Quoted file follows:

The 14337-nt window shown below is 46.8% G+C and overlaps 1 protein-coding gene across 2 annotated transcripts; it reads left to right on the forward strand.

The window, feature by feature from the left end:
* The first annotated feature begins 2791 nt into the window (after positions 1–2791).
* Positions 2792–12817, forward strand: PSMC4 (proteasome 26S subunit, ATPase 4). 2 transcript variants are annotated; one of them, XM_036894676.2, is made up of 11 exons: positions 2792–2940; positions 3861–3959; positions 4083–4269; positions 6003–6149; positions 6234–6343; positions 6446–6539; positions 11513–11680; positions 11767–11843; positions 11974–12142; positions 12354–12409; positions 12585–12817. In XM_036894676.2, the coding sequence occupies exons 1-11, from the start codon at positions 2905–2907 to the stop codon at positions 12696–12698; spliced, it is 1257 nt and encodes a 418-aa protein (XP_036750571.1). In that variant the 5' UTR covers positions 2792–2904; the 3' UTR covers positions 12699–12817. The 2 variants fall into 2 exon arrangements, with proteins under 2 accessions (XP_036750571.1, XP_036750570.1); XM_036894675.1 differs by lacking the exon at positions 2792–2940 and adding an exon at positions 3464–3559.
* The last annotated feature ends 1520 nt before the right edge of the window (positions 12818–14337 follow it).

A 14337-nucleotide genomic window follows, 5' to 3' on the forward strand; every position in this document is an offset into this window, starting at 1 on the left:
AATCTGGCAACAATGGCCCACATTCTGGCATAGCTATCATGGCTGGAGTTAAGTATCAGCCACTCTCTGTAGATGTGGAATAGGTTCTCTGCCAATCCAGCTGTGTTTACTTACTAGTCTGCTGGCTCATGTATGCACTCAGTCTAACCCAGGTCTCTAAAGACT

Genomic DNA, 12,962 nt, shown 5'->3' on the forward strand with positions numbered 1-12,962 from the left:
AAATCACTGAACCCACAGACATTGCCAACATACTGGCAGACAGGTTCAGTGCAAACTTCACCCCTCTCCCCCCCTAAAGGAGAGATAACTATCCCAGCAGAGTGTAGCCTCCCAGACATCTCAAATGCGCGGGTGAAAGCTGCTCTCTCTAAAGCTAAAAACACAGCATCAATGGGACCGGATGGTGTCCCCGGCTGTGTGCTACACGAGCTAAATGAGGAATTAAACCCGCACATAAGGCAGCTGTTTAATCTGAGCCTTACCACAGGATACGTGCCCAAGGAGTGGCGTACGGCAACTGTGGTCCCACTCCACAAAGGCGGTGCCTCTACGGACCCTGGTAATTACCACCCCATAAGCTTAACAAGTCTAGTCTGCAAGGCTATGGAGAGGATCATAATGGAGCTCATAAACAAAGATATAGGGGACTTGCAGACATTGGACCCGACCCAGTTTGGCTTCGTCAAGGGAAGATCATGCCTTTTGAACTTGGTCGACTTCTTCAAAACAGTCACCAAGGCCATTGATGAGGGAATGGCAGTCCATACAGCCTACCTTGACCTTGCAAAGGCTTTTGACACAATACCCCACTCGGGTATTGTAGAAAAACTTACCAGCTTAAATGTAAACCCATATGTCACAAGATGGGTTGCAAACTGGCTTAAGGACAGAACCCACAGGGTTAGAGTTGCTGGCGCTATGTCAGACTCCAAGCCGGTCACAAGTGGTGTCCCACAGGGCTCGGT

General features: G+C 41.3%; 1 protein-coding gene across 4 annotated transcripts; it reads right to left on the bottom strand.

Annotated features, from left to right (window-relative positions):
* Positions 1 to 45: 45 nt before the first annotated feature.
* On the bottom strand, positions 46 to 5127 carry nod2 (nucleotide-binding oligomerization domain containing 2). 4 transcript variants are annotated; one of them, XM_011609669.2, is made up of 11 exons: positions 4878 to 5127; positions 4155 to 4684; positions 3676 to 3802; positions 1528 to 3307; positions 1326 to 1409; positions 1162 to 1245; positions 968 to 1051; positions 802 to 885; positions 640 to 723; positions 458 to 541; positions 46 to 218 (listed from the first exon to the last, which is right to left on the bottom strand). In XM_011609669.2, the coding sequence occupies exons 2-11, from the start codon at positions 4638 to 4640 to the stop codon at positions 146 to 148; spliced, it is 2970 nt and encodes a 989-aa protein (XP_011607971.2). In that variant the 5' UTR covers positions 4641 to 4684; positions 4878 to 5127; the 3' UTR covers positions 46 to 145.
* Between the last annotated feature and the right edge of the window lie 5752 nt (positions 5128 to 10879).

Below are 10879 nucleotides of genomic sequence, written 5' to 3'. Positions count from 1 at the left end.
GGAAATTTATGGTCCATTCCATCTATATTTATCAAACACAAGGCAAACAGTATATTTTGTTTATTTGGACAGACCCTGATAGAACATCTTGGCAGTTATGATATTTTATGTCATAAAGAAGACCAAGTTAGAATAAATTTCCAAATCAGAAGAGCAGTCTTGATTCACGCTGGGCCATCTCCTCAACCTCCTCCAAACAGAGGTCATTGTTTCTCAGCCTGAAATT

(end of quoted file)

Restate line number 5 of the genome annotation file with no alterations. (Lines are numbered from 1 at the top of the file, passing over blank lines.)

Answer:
* The last annotated feature ends 1520 nt before the right edge of the window (positions 12818–14337 follow it).